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Operational domain theory and topology of a sequential language
 In Proceedings of the 20th Annual IEEE Symposium on Logic In Computer Science
, 2005
"... A number of authors have exported domaintheoretic techniques from denotational semantics to the operational study of contextual equivalence and order. We further develop this, and, moreover, we additionally export topological techniques. In particular, we work with an operational notion of compact ..."
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Cited by 11 (6 self)
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A number of authors have exported domaintheoretic techniques from denotational semantics to the operational study of contextual equivalence and order. We further develop this, and, moreover, we additionally export topological techniques. In particular, we work with an operational notion of compact set and show that total programs with values on certain types are uniformly continuous on compact sets of total elements. We apply this and other conclusions to prove the correctness of nontrivial programs that manipulate infinite data. What is interesting is that the development applies to sequential programming languages, in addition to languages with parallel features. 1
On the ubiquity of certain total type structures
 UNDER CONSIDERATION FOR PUBLICATION IN MATH. STRUCT. IN COMP. SCIENCE
, 2007
"... It is a fact of experience from the study of higher type computability that a wide range of approaches to defining a class of (hereditarily) total functionals over N leads in practice to a relatively small handful of distinct type structures. Among these are the type structure C of KleeneKreisel co ..."
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Cited by 4 (2 self)
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It is a fact of experience from the study of higher type computability that a wide range of approaches to defining a class of (hereditarily) total functionals over N leads in practice to a relatively small handful of distinct type structures. Among these are the type structure C of KleeneKreisel continuous functionals, its effective substructure C eff, and the type structure HEO of the hereditarily effective operations. However, the proofs of the relevant equivalences are often nontrivial, and it is not immediately clear why these particular type structures should arise so ubiquitously. In this paper we present some new results which go some way towards explaining this phenomenon. Our results show that a large class of extensional collapse constructions always give rise to C, C eff or HEO (as appropriate). We obtain versions of our results for both the “standard” and “modified” extensional collapse constructions. The proofs make essential use of a technique due to Normann. Many new results, as well as some previously known ones, can be obtained as instances of our theorems, but more importantly, the proofs apply uniformly to a whole family of constructions, and provide strong evidence that the above three type structures are highly canonical mathematical objects.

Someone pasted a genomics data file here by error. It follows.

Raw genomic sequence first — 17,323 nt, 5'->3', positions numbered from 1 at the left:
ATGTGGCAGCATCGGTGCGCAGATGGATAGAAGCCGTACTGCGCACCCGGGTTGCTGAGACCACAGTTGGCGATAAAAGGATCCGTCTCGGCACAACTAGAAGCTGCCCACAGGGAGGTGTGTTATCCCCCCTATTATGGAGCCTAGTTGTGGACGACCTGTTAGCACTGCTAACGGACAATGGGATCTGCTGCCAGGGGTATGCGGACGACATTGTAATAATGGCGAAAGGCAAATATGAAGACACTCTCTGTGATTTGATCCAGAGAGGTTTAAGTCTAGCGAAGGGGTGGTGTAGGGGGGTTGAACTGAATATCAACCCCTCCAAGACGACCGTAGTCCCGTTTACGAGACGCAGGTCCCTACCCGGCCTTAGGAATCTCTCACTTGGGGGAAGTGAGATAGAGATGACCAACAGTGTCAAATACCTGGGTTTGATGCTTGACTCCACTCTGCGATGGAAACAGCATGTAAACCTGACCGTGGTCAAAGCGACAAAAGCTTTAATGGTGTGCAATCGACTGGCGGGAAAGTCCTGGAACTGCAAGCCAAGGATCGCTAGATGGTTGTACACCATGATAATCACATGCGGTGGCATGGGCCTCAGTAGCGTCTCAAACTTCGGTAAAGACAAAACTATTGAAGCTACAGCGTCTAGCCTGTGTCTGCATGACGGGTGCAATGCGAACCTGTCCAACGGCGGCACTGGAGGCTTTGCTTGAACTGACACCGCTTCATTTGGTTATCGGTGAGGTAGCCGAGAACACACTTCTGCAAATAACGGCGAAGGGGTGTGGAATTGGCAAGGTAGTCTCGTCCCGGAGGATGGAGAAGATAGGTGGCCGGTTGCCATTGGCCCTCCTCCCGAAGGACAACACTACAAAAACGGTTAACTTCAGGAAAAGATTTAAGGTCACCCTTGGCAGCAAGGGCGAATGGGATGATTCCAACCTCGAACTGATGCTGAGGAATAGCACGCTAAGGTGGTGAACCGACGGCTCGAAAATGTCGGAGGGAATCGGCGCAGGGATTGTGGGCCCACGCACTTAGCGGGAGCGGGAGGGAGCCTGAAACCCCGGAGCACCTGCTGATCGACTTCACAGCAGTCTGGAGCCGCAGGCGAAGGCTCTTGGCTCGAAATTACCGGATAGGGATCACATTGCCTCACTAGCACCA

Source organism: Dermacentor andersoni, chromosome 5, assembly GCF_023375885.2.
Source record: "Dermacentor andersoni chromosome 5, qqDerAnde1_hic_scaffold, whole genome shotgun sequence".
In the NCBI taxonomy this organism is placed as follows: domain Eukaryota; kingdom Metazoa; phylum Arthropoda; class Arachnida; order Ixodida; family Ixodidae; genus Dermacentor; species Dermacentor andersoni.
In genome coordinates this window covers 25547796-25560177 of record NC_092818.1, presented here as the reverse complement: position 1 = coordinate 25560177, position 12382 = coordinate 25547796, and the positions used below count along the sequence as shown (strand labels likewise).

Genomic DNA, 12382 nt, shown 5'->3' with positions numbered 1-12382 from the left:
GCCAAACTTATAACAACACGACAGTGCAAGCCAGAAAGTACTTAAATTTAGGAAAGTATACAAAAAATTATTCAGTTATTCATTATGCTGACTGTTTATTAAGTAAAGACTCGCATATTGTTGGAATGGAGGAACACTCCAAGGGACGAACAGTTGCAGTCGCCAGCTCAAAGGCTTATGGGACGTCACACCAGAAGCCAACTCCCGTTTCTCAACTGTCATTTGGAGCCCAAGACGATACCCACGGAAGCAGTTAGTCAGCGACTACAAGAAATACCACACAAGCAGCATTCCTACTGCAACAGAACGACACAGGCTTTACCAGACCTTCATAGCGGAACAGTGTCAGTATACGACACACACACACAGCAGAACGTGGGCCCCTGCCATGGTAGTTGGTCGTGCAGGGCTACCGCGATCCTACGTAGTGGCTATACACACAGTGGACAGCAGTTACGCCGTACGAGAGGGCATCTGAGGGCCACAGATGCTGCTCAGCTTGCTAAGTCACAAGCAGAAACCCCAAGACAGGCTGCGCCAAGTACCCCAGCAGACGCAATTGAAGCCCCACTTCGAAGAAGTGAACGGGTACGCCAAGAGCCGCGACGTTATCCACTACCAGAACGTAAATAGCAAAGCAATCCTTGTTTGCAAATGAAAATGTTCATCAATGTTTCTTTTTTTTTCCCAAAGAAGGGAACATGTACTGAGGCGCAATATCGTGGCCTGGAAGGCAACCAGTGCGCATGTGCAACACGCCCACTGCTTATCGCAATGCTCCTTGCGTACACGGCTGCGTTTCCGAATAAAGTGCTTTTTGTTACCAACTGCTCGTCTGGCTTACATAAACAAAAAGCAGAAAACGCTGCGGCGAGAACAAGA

DomainTheoretic Methods for Program Synthesis
"... formal proofs. A recent outcome of this analysis is the development of computer systems for automated or interactive theorem proving that can for instance be used for computer aided program verication. An example of such a system is the interactive theorem prover Minlog developed by the logic group ..."
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formal proofs. A recent outcome of this analysis is the development of computer systems for automated or interactive theorem proving that can for instance be used for computer aided program verication. An example of such a system is the interactive theorem prover Minlog developed by the logic group at the University of Munich (7). As a former member of this group I was mainly involved in the theoretical background steering the implementation of the system. The system also exploits the socalled proofsasprograms paradigm as a logical approach to correct software development: from a formal proof that a certain specication has a solution one fully automatically extracts a program that provably meets the specication. We carried out a number of extended case studies extracting programs from proofs in areas such as arithmetic (6), graph theory (7), innitary combinatorics (7), and lambda calculus (1,2). Special emphasis has been put on an ecient implemen
External Examiner
, 2006
"... The results reported in Part III consist of joint work with Martín Escardó [14]. All the other results reported in this thesis are due to the author, except for background results, which are clearly stated as such. Some of the results in Part IV have already appeared as [28]. Note This version of th ..."
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The results reported in Part III consist of joint work with Martín Escardó [14]. All the other results reported in this thesis are due to the author, except for background results, which are clearly stated as such. Some of the results in Part IV have already appeared as [28]. Note This version of the thesis, produced on October 31, 2006, is the result of completing all the minor modifications as suggested by both the examiners in the viva report (Ref: CLM/AC/497773). We develop an operational domain theory to reason about programs in sequential functional languages. The central idea is to export domaintheoretic techniques of the Scott denotational semantics directly to the study of contextual preorder and equivalence. We investigate to what extent this can be done for two deterministic functional programming languages: PCF (Programminglanguage for Computable Functionals) and FPC (Fixed Point Calculus).